Artificially nanostructured materials with novel electromagnetic and optical properties, currently referred as metamaterials, are being extensively researched due to their extraordinary properties. Arrays of holes with a small periodicity, dashes and “fishnet” structures have been widely investigated and are of great interest within plasmonic and metamaterial research fields. These type of structures have been used to fabricate plasmonic metasurfaces that enable waveplates 1,2, linear-to-circular polarization converters 3, helicity-preserving omnidirectional mirrors 4, and for biosensing applications 5–7. Multilayer metal-dielectric-metal metamaterials based on these structures have been used to generate second or third harmonic wavelengths using their non-linear properties 8–11 and create negative-index metamaterials (NIMs) from arrays of dashes 12 and fishnets 13–15.
Most of the early studies have used e-beam lithography or a focused ion beam in order to fabricate, develop and investigate the properties of these new materials. The fabrication of metamaterials at NIR or visible optical wavelengths requires small periodicities of 600 nm down to 300 nm and feature sizes of 200 to sub-100 nm. This typical feature size for infrared and visible range metamaterials is smaller than the resolution of conventional photolithography and requires a nanofabrication process with 100 or sub-100 nm resolution. High precision, high throughput and low cost manufacturing of such optical NIMs is therefore challenging due to the low dimensions that are required. Since the early research stage and first demonstration of these NIMs structures by different groups in 2005-2006 13–15, many groups have successfully demonstrated large-area fabrication processes. Fabrication of large-area fishnet structures has been realized using a wide range of techniques 16, like deep-UV lithography 17,18, nanoimprint lithography 19,20 and interference lithography 2,21.
Recently, a new lithography technique, taking advantage of the Talbot effect, has shown that high-resolution sub-micron patterns can be achieved by moving the sample position through one Talbot period 22,23. The conventional Talbot effect occurs when a periodic mask is illuminated by a plane-wave. The three-dimensional interference pattern created below the mask is called Talbot carpet. Although this effect has been known since 1836, its low depth-of-field has meant that it has not been used for practical applications in semiconductor technology, especially for submicron features. A new method, called Displacement Talbot Lithography (DTL) and commercialized by Eulitha, unlocks the use of the Talbot effect and offers non-contact wafer-scale fabrication of periodic patterns of sub-micron features. Displacement Talbot lithography, using a 375 nm source, and hence conventional i-line resists, allows the fabrication of linear gratings with submicron structure and periodicities as low as 250 nm, owing to the doubling of the mask period frequency for linear gratings 22. Smaller feature sizes are possible with the recent development of systems with a deep UV source (λ=266 nm) 23. For linear gratings, one of the main features of DTL is that the frequency of the mask will be doubled on the wafer, i.e. using a 800 nm period linear grating mask will produce a 400 nm linear grating on the wafer. A second feature is the ability to control the size of the feature on the wafer through varying the exposure dose.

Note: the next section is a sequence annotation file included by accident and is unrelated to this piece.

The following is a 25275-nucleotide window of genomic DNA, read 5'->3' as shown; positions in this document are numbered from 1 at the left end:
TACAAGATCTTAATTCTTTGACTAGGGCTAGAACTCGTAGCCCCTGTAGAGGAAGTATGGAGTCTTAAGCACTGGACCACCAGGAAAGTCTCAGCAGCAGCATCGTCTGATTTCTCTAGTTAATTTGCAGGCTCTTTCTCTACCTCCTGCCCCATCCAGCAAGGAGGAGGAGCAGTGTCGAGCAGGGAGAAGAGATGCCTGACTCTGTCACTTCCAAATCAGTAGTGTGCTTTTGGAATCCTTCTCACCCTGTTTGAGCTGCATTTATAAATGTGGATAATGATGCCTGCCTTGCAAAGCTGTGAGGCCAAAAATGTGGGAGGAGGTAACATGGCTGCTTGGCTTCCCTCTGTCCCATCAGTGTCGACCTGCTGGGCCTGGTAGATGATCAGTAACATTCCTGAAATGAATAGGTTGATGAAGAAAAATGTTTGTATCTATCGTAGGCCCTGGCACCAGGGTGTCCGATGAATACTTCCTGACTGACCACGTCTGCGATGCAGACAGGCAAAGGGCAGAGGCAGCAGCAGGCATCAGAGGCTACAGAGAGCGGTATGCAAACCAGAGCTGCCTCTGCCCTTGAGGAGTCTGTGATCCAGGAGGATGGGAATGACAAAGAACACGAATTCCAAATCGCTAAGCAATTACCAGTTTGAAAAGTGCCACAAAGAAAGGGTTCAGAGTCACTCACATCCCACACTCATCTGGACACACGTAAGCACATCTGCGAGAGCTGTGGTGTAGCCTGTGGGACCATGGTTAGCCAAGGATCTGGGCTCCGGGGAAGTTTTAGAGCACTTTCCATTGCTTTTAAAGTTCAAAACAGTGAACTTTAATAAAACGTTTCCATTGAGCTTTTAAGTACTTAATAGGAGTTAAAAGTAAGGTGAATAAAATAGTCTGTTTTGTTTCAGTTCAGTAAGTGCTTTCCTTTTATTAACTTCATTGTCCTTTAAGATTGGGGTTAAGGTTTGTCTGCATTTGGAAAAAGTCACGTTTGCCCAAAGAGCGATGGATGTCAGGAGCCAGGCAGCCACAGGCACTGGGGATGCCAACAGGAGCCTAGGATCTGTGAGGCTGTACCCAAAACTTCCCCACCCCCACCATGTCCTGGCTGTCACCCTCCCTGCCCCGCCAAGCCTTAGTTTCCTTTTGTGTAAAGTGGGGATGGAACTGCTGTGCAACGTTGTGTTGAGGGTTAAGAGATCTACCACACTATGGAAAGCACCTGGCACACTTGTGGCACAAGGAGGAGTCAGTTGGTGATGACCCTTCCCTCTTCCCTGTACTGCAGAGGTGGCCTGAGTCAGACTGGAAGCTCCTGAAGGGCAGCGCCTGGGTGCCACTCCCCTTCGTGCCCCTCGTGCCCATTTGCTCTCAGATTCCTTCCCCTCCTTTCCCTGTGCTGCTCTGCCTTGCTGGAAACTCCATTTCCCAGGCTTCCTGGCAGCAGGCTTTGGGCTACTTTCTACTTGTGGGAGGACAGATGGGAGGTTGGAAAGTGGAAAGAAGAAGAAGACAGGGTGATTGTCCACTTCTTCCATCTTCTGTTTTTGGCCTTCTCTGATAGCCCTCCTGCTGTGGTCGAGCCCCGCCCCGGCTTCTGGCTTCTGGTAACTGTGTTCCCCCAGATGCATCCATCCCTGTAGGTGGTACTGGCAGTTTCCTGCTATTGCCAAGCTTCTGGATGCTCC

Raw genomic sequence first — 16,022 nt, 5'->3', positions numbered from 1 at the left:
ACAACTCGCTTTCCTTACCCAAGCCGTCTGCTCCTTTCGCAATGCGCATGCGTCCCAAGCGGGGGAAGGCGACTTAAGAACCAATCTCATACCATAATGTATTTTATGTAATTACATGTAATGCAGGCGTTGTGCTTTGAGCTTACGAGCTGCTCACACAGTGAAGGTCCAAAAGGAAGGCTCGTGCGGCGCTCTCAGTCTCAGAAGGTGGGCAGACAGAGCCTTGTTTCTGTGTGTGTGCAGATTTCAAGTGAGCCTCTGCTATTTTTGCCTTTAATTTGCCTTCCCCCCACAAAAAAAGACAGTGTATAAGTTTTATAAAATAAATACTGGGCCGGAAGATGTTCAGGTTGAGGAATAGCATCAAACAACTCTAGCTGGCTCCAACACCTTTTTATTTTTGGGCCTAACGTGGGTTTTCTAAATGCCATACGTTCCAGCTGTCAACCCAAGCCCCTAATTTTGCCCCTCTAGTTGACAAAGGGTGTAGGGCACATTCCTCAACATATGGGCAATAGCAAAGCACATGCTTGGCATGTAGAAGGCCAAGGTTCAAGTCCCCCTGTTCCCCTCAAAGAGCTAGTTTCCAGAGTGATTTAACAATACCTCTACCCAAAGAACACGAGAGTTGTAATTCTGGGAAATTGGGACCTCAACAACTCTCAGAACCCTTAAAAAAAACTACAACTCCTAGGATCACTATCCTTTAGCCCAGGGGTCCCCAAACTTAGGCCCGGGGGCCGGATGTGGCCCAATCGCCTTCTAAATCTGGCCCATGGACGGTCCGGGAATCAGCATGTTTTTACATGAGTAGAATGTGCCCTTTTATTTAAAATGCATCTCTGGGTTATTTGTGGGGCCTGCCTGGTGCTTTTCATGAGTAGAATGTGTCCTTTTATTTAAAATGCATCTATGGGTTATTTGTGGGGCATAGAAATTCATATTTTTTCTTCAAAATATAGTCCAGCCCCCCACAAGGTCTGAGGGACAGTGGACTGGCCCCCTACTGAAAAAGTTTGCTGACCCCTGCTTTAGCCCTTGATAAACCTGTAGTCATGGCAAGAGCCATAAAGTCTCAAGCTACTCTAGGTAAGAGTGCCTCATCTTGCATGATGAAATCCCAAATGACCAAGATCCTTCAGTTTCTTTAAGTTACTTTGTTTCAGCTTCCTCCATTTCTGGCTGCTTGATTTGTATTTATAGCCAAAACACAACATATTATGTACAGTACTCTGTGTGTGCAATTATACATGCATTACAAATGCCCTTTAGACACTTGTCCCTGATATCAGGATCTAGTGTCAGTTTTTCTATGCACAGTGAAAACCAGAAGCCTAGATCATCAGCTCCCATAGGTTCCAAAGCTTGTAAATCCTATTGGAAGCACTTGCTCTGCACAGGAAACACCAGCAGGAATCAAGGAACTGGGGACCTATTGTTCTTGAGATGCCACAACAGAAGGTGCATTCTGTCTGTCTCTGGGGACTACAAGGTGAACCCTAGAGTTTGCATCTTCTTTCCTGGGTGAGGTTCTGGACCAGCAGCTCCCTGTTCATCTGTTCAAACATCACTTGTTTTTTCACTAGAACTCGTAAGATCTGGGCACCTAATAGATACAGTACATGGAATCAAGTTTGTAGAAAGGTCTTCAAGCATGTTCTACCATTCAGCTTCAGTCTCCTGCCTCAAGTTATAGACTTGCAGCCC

In this article, the potential of displacement Talbot lithography to fabricate nanostructures such as metallic nanodashes and ‘fishnet’ like structures from different linear gratings will be explored. (400 nm, and 600 nm) by using a double exposure process. Two different grating masks, perpendicular to each other, are used to expose sequentially a single photoresist-covered sample prior to development. The capability of the DTL process will be demonstrated and compared with a model in order to explain the tunability of the resist linewidth that the DTL offers, taking the 400 nm linear gratings as an example. The fabrication of dashes and fishnet structures in photoresist and the range of dimensions that one can obtain by varying the exposure dose will be demonstrated and discussed. Finally, the lift-off process used to obtain metallic fishnets of various dimensions will be shown.
An HSQ spin-on-glass layer (Hydrogen silsesquioxane, DOW Corning XR-1541) was spun on a 50 mm silicon (100) wafer to obtain a layer thickness of 120 nm. The layer was baked on a hot plate at 450°C for 10 minutes. A bottom antireflective layer (BARC) (Brewer science - Wide 8C) was spun on top of the HSQ layer to obtain a layer thickness of 90 nm. The layer was baked on a hot plate for 1 min at 80°C and 1 min at 210°C. A 250 nm layer of high contrast positive resist (Dow® Ultra-i 123 diluted with Dow® EC11 solvent) was spun on top of the BARC and cured at 90°C for 90 sec. For the negative resist, a layer of 350 nm (AZ® 15 NXT diluted with AZ® Edge Bead Remover (EBR) solvent with a 7:12 ratio by weight) was spun on top of the BARC and cured at 110°C for 45 sec.